I read an article entitled “How Your Contentment is Killing Your Future“recently. The post challenged the motivation of the minimalism movement and, if I’m honest, left me feeling a little defensive. The heart of the article is for people to discover their purpose, and this is a noble effort. Yet I wanted to set the record straight on a few points. 🙂
Is contentment a threat?
The article basically asks if our pursuit of less—a smaller life, as we like to call it—is causing us to settle for a mediocre, unremarkable existence. This question ruffled my feathers, but it is worth pondering for all of us who choose this path of mindful moderation.
After careful reflection, my answer to the author, and perhaps my encouragement to you, dear friend, is no. Unmistakably, living small results in a life of awareness, purpose and clarity. Let me back up and explain my reasoning.
Contentment is not the same thing as settling for less
Contentment in circumstances can be misconstrued as settling for mediocre. Nothing could be farther from the truth. I agree with the following statement: “Contentment doesn’t mean we shouldn’t desire more, it means we’re thankful for what we have and patient for what’s next.” –Dale Partridge
Contentment has served me well as I’ve been frustrated with life circumstances over the years. I’ve learned how to stay content when my circumstances were less than ideal. I’ve learned the fastest ways to kill contentment. I’ve wrestled with what it looks like to remain content when I truly, deeply yearn for more. Truly there is nothing bad to be said about contentment. But settling for a moderate life out of fearful reasons or laziness? That would be tragic. Living small is not “settling” for average. Living small is making choices on purpose to make room for extraordinary.
Living small is not “settling” for average.
Living small is making choices on purpose to make room for extraordinary.
That doesn’t mean we’ve made it. Dan and I have unrealized dreams and desires. We could spiral into swamp-green unhappiness pretty quickly if we allowed ourselves to dwell on what we want or on the abundance that others clearly enjoy. But our story isn’t over yet. Neither is yours. Your reality probably doesn’t match up with your wildest dreams. I’d argue that not only is that okay, that’s normal.
But the reality-dream gap doesn’t give us a ticket to throw our hands up and stop striving to make a difference. Oh, no. If anything, contentment allows us to take risks more freely, knowing that we can be joyful in all circumstances through Jesus Christ. Contentment is a powerful tool which protects against apathy and bitterness, while we wait for direction and a work towards change in circumstances.
Comfort not a main priority in living with less
In many ways, living small and minimally is forgoing comfort so that our awareness will not be buried. Our lives can be more alert and outward focused when our eyes are open to the needs around us. Purposefully limiting comfort is one way to accomplish a wider vision. Having four kids in one room is not always comfortable. We have to be creative with space. Our kids must share and give grace when an upset sibling wakes them up in the wee hours. I’m not complaining; I’m simply saying that we chose to buy a house which would limit traditional American comforts because we see great benefits in living close together. Similarly, minimalism is all about letting go of the unnecessary to make room for the paramount. Living with less limits comfort in order to welcome passion.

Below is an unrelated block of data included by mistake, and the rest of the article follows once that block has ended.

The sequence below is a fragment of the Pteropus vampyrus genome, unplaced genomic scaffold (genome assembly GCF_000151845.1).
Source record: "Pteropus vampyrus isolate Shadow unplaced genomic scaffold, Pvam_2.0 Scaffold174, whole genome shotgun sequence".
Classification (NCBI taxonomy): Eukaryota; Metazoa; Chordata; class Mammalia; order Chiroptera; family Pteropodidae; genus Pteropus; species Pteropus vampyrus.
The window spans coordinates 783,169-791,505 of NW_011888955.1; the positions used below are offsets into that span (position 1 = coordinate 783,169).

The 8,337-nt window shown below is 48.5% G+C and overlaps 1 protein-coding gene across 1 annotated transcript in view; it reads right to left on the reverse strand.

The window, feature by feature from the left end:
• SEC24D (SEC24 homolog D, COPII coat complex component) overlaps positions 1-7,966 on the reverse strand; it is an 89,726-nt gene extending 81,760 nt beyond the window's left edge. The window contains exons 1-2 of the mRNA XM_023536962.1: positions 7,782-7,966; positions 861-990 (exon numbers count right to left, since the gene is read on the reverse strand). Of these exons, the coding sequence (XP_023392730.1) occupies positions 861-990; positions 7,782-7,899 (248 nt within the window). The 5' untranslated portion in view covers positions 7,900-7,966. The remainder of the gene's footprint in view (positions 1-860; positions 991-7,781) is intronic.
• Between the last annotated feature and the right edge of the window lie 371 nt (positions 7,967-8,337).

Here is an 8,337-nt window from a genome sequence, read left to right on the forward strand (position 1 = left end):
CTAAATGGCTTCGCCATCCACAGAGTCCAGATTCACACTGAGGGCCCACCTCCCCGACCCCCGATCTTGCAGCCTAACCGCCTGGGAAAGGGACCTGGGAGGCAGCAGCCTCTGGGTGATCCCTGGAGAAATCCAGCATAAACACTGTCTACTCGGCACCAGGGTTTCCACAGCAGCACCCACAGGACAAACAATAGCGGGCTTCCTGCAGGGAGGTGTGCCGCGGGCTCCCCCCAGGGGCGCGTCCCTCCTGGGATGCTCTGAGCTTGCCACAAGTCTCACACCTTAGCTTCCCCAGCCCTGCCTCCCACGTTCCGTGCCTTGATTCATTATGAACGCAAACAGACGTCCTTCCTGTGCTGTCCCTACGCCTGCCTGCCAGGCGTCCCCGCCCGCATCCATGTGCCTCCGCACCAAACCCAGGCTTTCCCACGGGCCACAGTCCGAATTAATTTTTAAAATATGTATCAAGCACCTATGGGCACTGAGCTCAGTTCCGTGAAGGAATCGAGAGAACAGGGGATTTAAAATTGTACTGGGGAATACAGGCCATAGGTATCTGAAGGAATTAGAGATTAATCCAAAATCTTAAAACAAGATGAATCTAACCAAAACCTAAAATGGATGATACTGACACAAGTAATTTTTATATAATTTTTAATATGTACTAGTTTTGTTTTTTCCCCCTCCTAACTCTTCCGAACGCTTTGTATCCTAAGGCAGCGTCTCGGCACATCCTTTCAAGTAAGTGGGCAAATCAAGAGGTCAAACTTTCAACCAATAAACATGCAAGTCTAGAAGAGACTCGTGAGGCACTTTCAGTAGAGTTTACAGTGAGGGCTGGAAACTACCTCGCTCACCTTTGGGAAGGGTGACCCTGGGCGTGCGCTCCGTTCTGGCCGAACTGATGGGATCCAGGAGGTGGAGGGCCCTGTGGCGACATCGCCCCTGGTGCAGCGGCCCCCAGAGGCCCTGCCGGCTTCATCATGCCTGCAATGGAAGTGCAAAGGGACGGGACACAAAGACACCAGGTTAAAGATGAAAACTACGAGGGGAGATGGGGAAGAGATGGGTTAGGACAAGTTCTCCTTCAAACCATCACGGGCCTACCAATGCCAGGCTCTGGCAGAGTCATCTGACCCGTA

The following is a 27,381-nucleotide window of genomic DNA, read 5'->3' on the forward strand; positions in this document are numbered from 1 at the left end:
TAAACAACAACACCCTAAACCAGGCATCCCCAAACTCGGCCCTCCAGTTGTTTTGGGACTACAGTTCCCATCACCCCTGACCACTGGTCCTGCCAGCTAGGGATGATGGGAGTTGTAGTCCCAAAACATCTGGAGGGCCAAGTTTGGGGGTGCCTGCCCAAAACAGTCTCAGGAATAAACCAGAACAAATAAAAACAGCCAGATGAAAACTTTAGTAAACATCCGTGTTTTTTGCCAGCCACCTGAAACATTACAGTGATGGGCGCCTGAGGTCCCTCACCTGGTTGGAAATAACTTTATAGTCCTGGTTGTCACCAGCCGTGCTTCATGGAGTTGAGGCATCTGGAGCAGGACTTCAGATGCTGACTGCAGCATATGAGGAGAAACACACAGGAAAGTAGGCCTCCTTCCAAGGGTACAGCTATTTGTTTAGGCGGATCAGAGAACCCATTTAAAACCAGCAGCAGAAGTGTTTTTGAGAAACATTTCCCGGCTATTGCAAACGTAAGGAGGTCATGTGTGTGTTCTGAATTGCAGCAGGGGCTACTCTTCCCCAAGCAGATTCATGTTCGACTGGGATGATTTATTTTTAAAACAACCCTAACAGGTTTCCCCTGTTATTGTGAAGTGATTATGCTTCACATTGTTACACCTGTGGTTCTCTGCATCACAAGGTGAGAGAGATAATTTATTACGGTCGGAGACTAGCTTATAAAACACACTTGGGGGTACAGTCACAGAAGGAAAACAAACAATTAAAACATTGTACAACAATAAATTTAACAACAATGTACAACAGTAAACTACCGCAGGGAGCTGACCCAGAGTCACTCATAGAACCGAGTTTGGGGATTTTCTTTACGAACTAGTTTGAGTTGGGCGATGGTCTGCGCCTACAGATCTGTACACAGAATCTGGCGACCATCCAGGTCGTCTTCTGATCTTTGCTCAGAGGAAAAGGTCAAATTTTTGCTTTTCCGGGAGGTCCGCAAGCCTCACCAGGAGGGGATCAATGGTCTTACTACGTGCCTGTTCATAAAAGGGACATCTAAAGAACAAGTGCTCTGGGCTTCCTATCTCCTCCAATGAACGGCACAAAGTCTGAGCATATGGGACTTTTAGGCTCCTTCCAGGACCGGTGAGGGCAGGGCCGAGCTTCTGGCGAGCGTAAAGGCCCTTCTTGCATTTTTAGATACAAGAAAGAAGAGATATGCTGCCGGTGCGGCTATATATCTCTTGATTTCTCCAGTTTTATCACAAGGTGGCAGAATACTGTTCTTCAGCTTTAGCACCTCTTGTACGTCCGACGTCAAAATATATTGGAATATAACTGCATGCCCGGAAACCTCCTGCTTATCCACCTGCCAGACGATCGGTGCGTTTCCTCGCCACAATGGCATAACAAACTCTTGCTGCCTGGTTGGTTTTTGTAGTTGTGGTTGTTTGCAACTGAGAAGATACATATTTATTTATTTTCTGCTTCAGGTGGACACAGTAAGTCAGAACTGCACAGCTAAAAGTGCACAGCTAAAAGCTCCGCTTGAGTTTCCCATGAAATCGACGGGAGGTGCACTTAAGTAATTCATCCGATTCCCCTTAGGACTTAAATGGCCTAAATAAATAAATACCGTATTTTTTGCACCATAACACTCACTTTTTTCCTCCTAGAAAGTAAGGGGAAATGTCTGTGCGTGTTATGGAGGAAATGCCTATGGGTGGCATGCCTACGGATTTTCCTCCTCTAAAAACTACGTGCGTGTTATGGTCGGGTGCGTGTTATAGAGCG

Living with less limits comfort in order to welcome passion.
Our family has more direction and passion now, after years of learning to let go of all the comforts that may have been distracting us from our purpose. Living with fewer comforts allows us to live with more clarity.
Contentment with “average” is severely relative
The article also suggested that choosing to live with less is resigning to an “average” life. Proper perspective reveals that he is really referring to”average” in this instance is “first-world-affluent-average”, which equals inconceivable ease and wealth compared to the rest of the world. The fact that we can choose to live small shows our actual prosperity. The fact that we are offered the decision to live beneath our means means that we are already uncommonly well-off. The fact that we can sit back and say “we have enough” means that WE HAVE ENOUGH. Compared to most of the world, the average middle-class American lives in unprecedented wealth. This knowledge awakens gratitude, compassion, and generosity in my life. The idea that we could be somehow settling for sub-par is a dangerous ingratitude of the affluence we enjoy whether we realize it or not.
Ironically, our lives feel larger, fuller, more connected and brimming with purpose since beginning to intentionally live small.
Is it possible that minimizing possessions could lead to minimizing dreams? Sure. That’s something that people will have to consider in their own hearts. Most of us who choose to live minimally would agree—living small leads to living large in all the areas that matter.
Is contentment a threat to our future? Oh, no. Contentment is the secret to a more fulfilled, more joyful, more appreciated future.